Who Was Lou Saban? Trump Confuses Ex-Coach with Alabama Great Nick Saban

President Donald Trump has often proclaimed his love for college football, but he got his coaches confused while voicing support for former Auburn coach Tommy Tuberville.

The latter will face former U.S. Attorney General Jeff Sessions for the chance to win Alabama's Republican Senate nomination on Tuesday.

"[He is a] really successful coach," Trump said of Tuberville on Monday during some last-minute campaigning.

"[He] beat Alabama, like six in a row, but we won't even mention that. As he said [...] because of that, maybe we got 'em [Alabama] Lou Saban. [...] And he's great, Lou Saban, what a great job he's done."

Trump was right as far as the winning streak is concerned. During Tuberville's nine seasons at Auburn, the Tigers won the Iron Bowl on seven occasions, including six consecutive times from 2002 through to 2007.

The streak ended in 2008, when Auburn capped a disappointing 5-7 season with a 36-0 loss against Alabama, leading Tuberville to resign less than a week later.

As Trump pointed out, the end of the Tuberville's reign at Auburn coincided with the beginning of the Saban era in Tuscaloosa.

The Saban in question, however, is Nick and not Lou, as the president suggested.

"He's great, Lou Saban, what a great job he's done."

-- President Trump tonight, in a conference call, confusing Nick Saban with former head coach Lou Saban, who died 11 years ago.

— Darren Rovell (@darrenrovell) July 14, 2020

The former took charge of the Crimson Tide after two seasons in the NFL as head coach of the Miami Dolphins and has since led Alabama to five national championships, becoming the first and so far only coach in college football history to take two different Football Bowl Subdivision programs to the national title—Saban had won the BCS National Championship in 2003 during his spell at LSU.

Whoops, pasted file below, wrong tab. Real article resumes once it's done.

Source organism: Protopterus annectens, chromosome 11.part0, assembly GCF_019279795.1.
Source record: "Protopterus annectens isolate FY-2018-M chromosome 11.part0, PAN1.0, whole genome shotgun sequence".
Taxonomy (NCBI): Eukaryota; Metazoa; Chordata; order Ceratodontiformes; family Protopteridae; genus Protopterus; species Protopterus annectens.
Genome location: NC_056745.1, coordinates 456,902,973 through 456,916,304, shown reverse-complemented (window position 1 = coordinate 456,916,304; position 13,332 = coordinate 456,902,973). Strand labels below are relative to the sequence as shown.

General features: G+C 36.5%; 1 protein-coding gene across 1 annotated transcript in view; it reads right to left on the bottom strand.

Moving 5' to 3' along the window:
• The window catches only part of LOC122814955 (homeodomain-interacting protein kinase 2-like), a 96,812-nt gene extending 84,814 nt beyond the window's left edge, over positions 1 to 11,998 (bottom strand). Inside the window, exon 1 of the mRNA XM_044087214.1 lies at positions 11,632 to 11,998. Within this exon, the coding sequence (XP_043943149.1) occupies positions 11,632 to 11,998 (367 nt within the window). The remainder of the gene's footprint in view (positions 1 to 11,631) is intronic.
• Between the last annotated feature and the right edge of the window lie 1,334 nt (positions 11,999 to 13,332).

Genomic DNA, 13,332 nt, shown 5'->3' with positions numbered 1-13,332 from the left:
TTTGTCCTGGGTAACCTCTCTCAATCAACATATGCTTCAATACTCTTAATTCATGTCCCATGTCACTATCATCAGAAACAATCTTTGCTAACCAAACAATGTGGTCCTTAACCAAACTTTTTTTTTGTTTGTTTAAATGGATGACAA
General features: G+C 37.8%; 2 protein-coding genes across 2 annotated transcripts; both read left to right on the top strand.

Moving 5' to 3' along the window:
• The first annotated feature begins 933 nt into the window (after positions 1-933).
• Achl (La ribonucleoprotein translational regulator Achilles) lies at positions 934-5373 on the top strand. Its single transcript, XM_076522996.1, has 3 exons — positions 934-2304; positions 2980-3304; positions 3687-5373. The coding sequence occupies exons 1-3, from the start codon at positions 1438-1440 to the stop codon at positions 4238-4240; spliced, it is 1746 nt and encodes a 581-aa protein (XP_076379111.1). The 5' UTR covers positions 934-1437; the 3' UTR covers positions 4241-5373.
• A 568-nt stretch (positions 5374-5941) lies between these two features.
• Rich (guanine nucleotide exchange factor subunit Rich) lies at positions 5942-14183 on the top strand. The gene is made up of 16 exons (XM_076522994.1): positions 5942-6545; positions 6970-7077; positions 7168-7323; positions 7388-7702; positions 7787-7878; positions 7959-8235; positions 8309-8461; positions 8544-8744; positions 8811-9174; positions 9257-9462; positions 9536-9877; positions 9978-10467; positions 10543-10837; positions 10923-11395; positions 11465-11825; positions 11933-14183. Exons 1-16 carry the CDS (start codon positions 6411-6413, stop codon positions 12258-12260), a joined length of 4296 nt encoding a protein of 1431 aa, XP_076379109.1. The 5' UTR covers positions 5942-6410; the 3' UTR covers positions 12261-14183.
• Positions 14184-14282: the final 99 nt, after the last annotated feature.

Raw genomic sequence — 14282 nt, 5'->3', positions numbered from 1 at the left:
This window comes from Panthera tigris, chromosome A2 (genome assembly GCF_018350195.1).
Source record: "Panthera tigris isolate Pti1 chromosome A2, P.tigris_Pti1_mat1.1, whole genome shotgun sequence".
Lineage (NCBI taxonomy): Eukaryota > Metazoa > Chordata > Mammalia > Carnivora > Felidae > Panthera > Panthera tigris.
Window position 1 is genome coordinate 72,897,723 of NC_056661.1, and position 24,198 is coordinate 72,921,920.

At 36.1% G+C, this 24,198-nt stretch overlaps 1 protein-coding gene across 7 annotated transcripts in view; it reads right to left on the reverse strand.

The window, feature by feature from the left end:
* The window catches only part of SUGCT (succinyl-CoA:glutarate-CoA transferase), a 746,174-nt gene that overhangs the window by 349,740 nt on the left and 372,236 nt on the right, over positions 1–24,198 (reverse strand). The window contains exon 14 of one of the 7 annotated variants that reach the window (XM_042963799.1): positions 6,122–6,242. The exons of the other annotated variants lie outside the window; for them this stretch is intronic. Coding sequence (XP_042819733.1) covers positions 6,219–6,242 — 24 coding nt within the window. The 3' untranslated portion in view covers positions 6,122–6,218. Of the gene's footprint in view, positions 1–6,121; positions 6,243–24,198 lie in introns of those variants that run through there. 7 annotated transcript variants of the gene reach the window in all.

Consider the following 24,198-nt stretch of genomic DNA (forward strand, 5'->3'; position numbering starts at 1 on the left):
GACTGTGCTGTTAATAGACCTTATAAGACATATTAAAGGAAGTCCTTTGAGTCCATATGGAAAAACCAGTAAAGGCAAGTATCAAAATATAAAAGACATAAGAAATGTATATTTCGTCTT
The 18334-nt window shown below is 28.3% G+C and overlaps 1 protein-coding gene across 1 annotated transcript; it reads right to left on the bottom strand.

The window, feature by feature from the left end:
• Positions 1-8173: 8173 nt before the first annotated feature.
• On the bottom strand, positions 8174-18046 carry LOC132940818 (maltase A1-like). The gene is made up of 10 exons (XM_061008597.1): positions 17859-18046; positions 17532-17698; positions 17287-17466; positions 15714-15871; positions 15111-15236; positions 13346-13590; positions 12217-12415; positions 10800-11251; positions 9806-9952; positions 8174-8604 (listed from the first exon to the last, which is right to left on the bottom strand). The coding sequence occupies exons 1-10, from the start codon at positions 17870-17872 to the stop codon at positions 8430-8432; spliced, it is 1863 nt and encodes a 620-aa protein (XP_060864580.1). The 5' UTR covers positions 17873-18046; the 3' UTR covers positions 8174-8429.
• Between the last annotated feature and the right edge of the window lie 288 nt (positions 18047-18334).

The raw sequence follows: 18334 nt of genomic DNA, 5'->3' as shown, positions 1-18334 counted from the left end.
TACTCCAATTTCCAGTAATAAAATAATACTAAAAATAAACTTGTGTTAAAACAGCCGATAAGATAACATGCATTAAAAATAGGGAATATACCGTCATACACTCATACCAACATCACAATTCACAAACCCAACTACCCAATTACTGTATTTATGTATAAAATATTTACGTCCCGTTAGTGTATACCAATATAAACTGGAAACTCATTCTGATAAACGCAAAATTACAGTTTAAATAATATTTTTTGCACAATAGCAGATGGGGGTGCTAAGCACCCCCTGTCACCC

The late Lou Saban, meanwhile, also made his name in coaching over a career that spanned half a century and encompassed college football, the AFL, the NFL and even arena football.

The former linebacker spent three seasons in the NFL with the Cleveland Browns between 1946 and 1949—where he was a four-time conference champion and a two-time All-Pro selection—before beginning his coaching career at Case Tech in 1950.

Over the next decade, the Illinois native moved around to Washington, Northwestern and Western Illinois before making his debut as professional coach in 1960, when he became the first coach of the Boston Patriots—now the New England Patriots—in the AFL.

Fired after five games of his second season in Boston, Saban moved to Buffalo in 1962, winning the AFL title with the Bills in 1964 and 1965—he was named Coach of the Year in both seasons—before returning to college football to coach Maryland for a season.

The Illinois native was back in professional football in 1967, when he began a five-season spell with the Denver Broncos, which was followed by another five seasons with the Bills.

Saban's next spell in college football took him to the University of Miami, Army and University of Central Florida over seven years, before a three-year spell in high school football saw him coach three different programs ahead of his return to college football with Peru State in 1991.

Following a two-year foray in arena football, Saban returned to the college scene in 1995 and coached until 2002, seven years before he died of heart complications in March 2009.

Ironically, the full name of the current Alabama head coach is Nicholas Lou Saban Jr., so perhaps Trump was just showing off his extensive knowledge of college football.

Lou Saban
Lou Saban during his spell as head coach of the Buffalo Bills in 1972. Bruce Bennett Studios/Getty